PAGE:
What is Pigmentary Glaucoma?
Pigmentary glaucoma is classified as a secondary open-angle glaucoma, which means the drainage angle is open. However, a clog doesn’t allow eye fluid to drain consistently.
A slight fluctuation in drainage rate leads to eye pressure spikes, permanently damaging the optic nerve. Pigment dispersion syndrome leads to glaucoma 30% of the time.
While men and women develop PDS at the same rate, men develop pigmentary glaucoma at three times the rate as women.4 Pigmentary glaucoma affects younger people more than primary open-angle glaucoma.
Dangers of Pigmentary Glaucoma
Those who develop glaucoma, or pigmentary glaucoma, are at risk of long-term vision problems.
These problems include:
- Vision loss
- Optic nerve damage
- Retinal detachment
Treatment can slow the disease’s progression. However, the optic nerve damage and vision loss are permanent.
Symptoms of Pigmentary Glaucoma
Because intraocular pressure tends to gradually increase over time, early stages of pigmentary glaucoma typically don’t have any symptoms. This is why glaucoma has also been called the “silent thief of sight.”
This is the progression of pigmentary glaucoma’s warning signs:
- Blind spots. Commonly in your peripheral vision (side vision)
- Changes to central vision. As the disease progresses, your visual acuity (distance vision) is affected
- Redness and halos around lights. Warning signs of pigment dispersion syndrome and glaucoma.
What is Pigment Dispersion Syndrome?
Pigment dispersion syndrome (PDS) is a rare eye condition. It’s characterized by the spontaneous dispersion of pigment deposits or granules from the iris pigment epithelium (IPE).
These granules fall into the posterior iris surface or the back of your iris (the colored part of your eye). This can disturb aqueous humor fluid, which helps maintain eye pressure, by clogging the drainage system and trabecular meshwork (where eye fluid drains out).
This results in elevated intraocular pressure (IOP). Increased IOP can lead to glaucoma.
Pigment Dispersion Syndrome Symptoms
Those with PDS typically don’t have any symptoms. Some people may have blurry vision or see halos around light or after exercise.
Many people with PDS also have myopia (nearsightedness). PDS can lead to pigmentary glaucoma as pigment granules accumulate in the eye’s drainage system.
Who is at Risk of Developing Pigmentary Glaucoma?
While primary glaucoma typically affects people over 60, pigmentary glaucoma is prevalent in younger, middle-aged adults. Common risk factors for PDS and pigmentary glaucoma include:
- Nearsightedness (myopia)
- Family history of PDS
- People with flat corneas (transparent outer layer of the eye)
Pigmentary Glaucoma and Vigorous Exercise
Vigorous exercises are associated with PDS and pigmentary glaucoma. This is because some exercises’ strenuous movements and jarring motions can cause pigment granules to flake off the iris and into the eye fluid.
These exercises include:
- Combat sports
- Weight lifting
- Sit-ups and pull-ups
Some aerobic exercises such as biking, swimming, and walking promote lower intraocular pressure. This is because it improves blood flow to the brain and eyes.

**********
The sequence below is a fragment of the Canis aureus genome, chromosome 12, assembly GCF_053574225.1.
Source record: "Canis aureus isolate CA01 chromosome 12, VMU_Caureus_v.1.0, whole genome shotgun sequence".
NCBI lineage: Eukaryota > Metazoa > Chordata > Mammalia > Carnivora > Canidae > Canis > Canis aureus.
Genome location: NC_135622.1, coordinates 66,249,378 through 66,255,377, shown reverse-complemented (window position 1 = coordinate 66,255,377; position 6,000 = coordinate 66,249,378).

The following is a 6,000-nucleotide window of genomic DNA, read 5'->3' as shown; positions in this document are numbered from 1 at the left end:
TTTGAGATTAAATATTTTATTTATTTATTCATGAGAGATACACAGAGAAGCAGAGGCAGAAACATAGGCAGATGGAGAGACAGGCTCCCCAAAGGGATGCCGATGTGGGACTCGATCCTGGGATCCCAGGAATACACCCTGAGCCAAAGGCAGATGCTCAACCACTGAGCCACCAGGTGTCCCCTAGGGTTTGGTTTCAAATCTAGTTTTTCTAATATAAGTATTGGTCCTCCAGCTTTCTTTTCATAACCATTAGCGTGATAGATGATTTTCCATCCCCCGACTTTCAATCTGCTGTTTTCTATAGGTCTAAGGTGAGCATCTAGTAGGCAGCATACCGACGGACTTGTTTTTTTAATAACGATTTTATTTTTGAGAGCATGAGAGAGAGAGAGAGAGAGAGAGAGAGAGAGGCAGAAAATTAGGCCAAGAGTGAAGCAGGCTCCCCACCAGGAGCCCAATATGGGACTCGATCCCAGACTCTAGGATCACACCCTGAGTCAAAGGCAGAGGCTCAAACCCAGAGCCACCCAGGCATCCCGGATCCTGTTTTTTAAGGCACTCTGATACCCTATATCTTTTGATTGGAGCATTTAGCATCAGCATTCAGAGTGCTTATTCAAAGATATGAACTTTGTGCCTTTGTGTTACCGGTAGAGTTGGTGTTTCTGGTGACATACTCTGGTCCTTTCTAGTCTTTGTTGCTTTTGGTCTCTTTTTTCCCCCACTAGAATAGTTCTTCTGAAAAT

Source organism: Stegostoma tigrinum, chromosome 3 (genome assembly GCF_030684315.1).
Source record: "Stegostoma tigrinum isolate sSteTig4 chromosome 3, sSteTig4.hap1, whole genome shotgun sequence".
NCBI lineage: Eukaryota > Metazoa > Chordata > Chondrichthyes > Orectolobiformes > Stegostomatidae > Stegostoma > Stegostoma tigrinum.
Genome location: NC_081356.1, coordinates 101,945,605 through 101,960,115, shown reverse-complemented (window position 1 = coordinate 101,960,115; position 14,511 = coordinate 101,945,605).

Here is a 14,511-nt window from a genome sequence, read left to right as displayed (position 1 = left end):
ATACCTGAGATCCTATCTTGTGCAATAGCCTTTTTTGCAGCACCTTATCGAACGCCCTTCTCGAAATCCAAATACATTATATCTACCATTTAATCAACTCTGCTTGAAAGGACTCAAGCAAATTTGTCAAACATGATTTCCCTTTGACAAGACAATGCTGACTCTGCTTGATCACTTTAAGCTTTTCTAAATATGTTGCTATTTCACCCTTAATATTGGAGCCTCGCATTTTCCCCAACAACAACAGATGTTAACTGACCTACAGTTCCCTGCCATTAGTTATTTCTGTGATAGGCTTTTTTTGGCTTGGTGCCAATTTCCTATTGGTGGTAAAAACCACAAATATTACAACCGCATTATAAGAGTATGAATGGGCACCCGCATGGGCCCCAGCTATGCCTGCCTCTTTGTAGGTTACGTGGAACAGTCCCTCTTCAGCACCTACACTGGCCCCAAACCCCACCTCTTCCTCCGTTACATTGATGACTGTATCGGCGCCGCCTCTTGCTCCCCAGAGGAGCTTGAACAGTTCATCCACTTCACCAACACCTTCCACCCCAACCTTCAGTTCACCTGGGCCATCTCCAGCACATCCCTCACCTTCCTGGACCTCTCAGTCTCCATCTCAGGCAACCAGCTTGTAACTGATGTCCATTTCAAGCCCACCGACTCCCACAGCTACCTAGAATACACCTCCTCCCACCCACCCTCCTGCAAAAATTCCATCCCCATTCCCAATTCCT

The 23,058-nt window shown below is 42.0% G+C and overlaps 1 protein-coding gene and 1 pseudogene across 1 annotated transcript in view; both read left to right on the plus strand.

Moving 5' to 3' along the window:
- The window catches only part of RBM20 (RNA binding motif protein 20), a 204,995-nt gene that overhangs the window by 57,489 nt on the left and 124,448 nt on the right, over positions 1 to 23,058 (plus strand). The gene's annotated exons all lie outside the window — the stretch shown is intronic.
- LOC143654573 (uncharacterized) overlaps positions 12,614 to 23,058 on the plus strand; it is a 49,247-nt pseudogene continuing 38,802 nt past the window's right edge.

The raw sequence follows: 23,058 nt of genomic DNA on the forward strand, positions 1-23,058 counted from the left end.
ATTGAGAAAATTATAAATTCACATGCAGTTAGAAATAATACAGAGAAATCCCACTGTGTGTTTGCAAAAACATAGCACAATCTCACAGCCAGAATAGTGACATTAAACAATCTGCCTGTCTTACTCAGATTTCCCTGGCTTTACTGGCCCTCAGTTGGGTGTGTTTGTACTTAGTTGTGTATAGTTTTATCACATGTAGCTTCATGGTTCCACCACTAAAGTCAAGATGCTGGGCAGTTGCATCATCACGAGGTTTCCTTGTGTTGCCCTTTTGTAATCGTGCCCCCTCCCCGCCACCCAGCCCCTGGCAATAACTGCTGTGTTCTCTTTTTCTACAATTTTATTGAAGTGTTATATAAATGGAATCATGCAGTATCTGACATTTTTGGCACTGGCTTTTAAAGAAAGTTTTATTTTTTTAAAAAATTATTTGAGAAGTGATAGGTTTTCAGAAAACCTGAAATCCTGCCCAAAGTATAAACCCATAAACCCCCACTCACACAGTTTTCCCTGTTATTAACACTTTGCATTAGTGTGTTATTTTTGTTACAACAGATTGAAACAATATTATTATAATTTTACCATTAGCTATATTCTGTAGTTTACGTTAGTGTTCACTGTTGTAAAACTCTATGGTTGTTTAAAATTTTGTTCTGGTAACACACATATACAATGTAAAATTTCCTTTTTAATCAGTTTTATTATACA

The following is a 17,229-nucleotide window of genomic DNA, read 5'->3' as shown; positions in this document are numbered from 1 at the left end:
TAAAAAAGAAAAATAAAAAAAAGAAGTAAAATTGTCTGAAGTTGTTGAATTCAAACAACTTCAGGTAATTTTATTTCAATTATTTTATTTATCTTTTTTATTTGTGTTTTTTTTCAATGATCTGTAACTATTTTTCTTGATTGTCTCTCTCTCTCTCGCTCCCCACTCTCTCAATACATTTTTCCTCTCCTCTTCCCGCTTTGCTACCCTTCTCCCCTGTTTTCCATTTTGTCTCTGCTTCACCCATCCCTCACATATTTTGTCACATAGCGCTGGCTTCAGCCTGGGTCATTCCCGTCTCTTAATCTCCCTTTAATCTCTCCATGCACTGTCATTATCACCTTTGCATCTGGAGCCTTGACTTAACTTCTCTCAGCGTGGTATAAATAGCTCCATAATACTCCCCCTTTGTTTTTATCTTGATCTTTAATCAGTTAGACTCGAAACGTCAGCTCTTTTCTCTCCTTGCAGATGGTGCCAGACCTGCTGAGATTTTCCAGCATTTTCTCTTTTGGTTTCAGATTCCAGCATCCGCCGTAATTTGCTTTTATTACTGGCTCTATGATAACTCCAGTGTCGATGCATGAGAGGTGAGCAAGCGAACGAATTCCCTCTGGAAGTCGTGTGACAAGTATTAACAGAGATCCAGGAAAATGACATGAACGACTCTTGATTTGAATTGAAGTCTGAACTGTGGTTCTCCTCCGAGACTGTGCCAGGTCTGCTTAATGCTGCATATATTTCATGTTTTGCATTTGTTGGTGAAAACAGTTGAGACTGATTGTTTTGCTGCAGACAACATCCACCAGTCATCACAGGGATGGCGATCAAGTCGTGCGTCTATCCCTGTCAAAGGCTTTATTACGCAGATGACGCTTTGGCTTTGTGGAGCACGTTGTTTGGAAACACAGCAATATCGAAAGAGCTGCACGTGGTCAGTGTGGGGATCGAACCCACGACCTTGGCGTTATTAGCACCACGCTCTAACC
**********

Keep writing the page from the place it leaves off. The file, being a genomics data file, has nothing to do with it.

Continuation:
If you have PDS, consult an eye doctor before exercising. Before exercising, you can also take medications that lower eye pressure to prevent pressure spikes.
Diagnosing Pigmentary Glaucoma
Because pigmentary glaucoma doesn’t have symptoms, getting an annual eye exam is important. This can detect early signs of glaucoma and other eye conditions.
An ophthalmologist diagnoses pigmentary glaucoma during an eye exam. They will look for evidence of pigment fragments in the drainage angle and check intraocular pressure.
Optic nerve damage will be assessed by looking at the back of the eye. Vision field tests look for blind spots in the peripheral vision (side vision), and visual acuity tests screen for central and distance vision changes.
Pigmentary Glaucoma Treatment
Lowering eye pressure is the first line of treatment for people diagnosed with pigmentary glaucoma. Medicated eye drops are the gold standard in reducing intraocular pressure, such as:
Antiglaucoma miotics, including pilocarpine, contract the pupils. These eye drops help:
- Reduce friction between the iris and lens
- Reduce eye pressure
- Promote the flow of aqueous humor (eye fluid)
Do You Need Surgery for Pigmentary Glaucoma?
If medication alone is ineffective at reducing and maintaining normal eye pressure, laser treatment and traditional filtration surgery may be necessary.
- Selective laser trabeculoplasty. Opens up the drainage angle to promote the outflow of fluid
- Laser iridotomy. Creates a small hole in the iris to move fluid out of the eye
- Trabeculectomy. Creates a bleb (reservoir) to capture fluid and decrease IOP
- Tube shunt surgery. Implants a hollow tube called a shunt to divert fluid into a reservoir and away from the eye
Pigmentary Dispersion Syndrome Treatment
PDS treatment varies depending on how it affects your eye pressure. If you have PDS with normal or slightly elevated IOP, there is a low risk for optic nerve damage. Because of this, you won’t need treatment other than seeing your ophthalmologist once a year.
However, PDS with elevated IOP has a greater risk of optic nerve damage. You’ll need eyedrops or laser therapy to lower your IOP.
Pigmentary glaucoma is a result of pigment dispersion syndrome. This occurs when pigment granules flake off the iris, affecting aqueous humor flow.
This disruption clogs your eye’s drainage system and trabecular meshwork, leading to intraocular pressure elevation (IOP). An elevated IOP causes damage to the optic nerve and causes pigmentary glaucoma.
Pigmentary glaucoma can cause permanent damage, resulting in vision loss. Treatment starts with medicated eye drops to reduce eye pressure. However, if that’s ineffective, you may need laser treatment or traditional filtration glaucoma surgery.
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